Angus Beef

Shanahan’s strives to offer the highest quality food and wine to our patrons. Our beef is no exception. Our meat specialist Anthony Dunne has developed a beef program to ensure that every single steak at Shanahan’s is the best. We only serve Certified Irish Angus beef steak, but what does this mean?


The Breed

The Aberdeen – Angus breed was developed in the early 19th century from the polled and predominantly black cattle of North East Scotland hence the breed name Aberdeen Angus. The breed was first introduced in Ireland in the 1860’s. Ireland was already famous for its cattle, and has been exporting livestock for nearly 1000 years.

One in ten of all cattle in Ireland are now Angus. Irish breeders are dedicated and breed Irish Angus cattle with meticulous care. The Angus cattle has increased in popularity in recent years due to overwhelming demand for superior quality beef. Connoisseurs of beef appreciate the marbling and texture of Irish Angus beef steak ensuring natural succulence, tenderness and flavour. This is achieved through the combination of the characteristics of the Angus breed with strict adherence to processing procedures.


All beef must come from registered, certified Irish Angus cattle to be titled Angus beef. A herd number is required before the purchase of any Angus cattle. The hardy black cattle are reared on a grass-based diet supplemented during the winter months with native cereals. These diets are 100% natural and free from illegal additives and growth promoting substances.

Each animal has a complete lifeline of traceable growth up to the time of slaughter. This record is for safety reasons and leaves no room for any disease or malformations. In our program, we are proud to say we have full trace ability in the steer we use.

Shanahan’s priority is to use only steer meat. Anthony Dunne examines each side of steer and selects the six bone ribs that have the best marbling and highest fat content. These ribs are what we use for the Shanahan Steak. Once the ribs have been cut from the carcass, they are then sent to a rack to be dry aged for 1-2 weeks.

After we have picked the ribs, we begin hand selecting the tenderloins, or filets and whole striploins for the restaurant. Size and marbling are the key elements we look for in our selection. We pull all steer meat possible and if necessary, we select any heifer meat we might need. Once we have chosen the sides we like, we tag the meat and send it down the belt to be cryovacked (vacuum packed), weighed and labelled.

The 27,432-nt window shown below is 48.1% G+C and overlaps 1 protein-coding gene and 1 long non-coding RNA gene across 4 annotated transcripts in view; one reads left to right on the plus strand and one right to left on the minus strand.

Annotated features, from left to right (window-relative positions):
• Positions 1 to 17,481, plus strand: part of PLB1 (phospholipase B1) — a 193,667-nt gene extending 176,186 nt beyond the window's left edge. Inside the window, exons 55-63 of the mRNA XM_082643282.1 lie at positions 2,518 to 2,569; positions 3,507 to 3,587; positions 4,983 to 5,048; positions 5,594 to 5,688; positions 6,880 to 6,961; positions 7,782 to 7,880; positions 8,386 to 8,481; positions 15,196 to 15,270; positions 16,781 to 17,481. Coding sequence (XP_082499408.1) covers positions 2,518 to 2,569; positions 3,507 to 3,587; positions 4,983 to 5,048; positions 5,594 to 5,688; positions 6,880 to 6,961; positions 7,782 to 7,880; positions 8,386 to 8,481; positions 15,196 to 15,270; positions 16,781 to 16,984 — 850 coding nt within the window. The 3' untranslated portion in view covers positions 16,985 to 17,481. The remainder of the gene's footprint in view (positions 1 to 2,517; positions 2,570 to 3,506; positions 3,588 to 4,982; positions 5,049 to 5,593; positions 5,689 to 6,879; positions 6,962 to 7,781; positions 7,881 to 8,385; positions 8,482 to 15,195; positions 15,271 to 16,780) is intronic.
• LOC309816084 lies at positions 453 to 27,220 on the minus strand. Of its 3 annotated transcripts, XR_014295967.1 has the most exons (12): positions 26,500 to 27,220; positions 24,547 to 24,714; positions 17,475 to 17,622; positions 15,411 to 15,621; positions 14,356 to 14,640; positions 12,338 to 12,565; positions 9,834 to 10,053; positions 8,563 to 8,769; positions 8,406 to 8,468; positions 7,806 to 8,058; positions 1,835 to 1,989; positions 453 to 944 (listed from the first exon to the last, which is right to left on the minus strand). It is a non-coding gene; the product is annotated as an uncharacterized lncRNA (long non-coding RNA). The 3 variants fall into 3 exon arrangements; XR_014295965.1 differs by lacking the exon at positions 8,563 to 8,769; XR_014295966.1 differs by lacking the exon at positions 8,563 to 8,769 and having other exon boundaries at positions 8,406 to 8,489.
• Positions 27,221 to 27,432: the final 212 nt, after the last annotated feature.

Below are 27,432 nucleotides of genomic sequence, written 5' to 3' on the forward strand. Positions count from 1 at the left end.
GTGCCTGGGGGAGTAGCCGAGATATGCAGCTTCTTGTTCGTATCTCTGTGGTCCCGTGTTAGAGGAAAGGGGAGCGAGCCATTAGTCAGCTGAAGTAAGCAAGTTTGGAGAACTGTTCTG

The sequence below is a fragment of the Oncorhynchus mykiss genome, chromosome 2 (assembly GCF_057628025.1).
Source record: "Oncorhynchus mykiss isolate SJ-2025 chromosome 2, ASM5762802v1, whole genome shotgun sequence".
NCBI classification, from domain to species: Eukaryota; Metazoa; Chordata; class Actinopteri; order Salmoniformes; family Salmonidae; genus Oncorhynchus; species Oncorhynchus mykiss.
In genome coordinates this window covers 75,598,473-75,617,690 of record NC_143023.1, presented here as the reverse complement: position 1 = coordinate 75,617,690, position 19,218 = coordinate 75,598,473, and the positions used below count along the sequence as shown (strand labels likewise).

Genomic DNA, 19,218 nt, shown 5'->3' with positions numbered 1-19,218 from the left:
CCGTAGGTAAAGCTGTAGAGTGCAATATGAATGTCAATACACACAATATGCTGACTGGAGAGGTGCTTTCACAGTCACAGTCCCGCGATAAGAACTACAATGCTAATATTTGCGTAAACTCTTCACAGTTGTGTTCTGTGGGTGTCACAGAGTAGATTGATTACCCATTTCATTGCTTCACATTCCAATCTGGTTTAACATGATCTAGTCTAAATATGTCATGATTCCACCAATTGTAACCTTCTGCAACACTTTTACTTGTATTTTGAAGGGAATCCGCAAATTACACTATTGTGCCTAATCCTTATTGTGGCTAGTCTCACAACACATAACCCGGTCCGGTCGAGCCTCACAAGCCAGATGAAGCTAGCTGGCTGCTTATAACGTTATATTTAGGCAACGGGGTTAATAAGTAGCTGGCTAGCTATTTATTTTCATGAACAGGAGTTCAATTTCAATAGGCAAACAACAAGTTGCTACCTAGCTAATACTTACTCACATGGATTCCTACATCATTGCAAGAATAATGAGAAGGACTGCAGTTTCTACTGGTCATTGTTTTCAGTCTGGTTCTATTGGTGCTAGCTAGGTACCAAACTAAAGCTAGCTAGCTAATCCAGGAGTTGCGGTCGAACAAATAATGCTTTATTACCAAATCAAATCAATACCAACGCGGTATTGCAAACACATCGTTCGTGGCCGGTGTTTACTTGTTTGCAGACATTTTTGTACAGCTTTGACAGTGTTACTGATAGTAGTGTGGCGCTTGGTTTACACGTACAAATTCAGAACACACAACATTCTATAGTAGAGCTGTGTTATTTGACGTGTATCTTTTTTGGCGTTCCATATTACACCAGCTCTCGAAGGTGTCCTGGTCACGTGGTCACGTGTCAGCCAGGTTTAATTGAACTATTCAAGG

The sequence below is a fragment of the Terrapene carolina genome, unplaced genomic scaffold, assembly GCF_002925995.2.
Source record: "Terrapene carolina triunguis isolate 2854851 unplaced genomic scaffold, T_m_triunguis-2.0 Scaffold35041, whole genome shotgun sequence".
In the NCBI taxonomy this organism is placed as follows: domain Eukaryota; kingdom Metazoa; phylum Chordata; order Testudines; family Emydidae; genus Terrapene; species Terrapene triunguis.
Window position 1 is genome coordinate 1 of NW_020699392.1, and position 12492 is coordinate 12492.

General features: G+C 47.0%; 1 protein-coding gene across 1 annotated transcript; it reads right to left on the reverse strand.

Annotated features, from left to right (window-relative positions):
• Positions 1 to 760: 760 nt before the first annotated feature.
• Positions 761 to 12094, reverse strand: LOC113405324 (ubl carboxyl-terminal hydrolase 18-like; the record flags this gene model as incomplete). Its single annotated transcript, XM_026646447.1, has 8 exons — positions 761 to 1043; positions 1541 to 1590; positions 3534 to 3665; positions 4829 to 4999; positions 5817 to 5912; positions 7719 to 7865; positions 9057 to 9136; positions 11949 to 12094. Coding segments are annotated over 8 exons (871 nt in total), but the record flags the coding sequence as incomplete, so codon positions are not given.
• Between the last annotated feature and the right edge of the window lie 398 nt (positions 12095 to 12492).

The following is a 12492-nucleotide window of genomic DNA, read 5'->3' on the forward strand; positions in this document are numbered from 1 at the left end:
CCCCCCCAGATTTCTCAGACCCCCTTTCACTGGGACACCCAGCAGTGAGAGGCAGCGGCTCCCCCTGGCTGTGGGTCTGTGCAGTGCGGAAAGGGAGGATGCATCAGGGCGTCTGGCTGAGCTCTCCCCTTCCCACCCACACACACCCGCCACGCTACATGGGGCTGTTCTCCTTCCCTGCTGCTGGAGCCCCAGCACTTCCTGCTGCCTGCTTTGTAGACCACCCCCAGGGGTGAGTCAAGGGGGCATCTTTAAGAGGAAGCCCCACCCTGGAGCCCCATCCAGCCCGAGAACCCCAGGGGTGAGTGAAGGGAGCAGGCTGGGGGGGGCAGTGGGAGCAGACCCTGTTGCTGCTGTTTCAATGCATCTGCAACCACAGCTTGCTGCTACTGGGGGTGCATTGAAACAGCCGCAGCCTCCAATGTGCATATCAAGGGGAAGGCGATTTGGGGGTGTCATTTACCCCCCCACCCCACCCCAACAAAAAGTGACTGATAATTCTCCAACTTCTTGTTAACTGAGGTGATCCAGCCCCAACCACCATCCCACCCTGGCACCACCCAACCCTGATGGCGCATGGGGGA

Once labelled, we open the box and take an inventory of the meat. The box is then tagged a second time with a Shanahan number so that we know exactly what is inside each box. The box is sealed and placed on a palate with the rest of the day’s selection. The meat will now sit in cryovacked bags and wet age. For the filets, they should wet age for no more than three weeks. The striploins however, can age longer and are best 40-45 days from the pack date. Depending upon demand in the restaurant, we portion cut 1-3 times per week. We cut between 3-5 boxes of filets and 1-3 boxes of strips.

Dry Aging

Dry aging is a process used in America to age beef to create a unique flavour. It is essential for prime beef. The beef on the bone hangs in cold lockers for an average of 21 days. During that time, connective tissue that holds the muscle together deteriorates, increasing tenderness while moisture evaporates resulting in a firmer texture and more concentrated beef flavour.

Wet Aging

Wet aging is also very common. The aging process is done in a cryovac bag and for a longer period of time. This changes the texture of the beef and tends to make it softer to touch and not as firm as dry aging.

In a good piece of dry-aged beef, the surrounding fat, which should be substantial and not thin, dry, or ivory, will be webbed throughout with veins of fat, in thin strands much like the veins in a piece of marble rather than one or two large pockets of fat.

Tender steaks come from just three sections of the carcass. The rib section and immediately behind that, the short loin and the sirloin, both of which come from the loin. Of these, the most tender come from the short loin, which when cut into steaks with the bone left in produces the porterhouse, the T-bone, and club steaks. If the bone is removed, the same meat is transformed into a selection of cuts such as the New York, toploin, and striploin. The variety of cuts means it is crucial to have someone knowledgeable working with the butcher on purchasing meat to experience the Irish Angus beef steak you best prefer.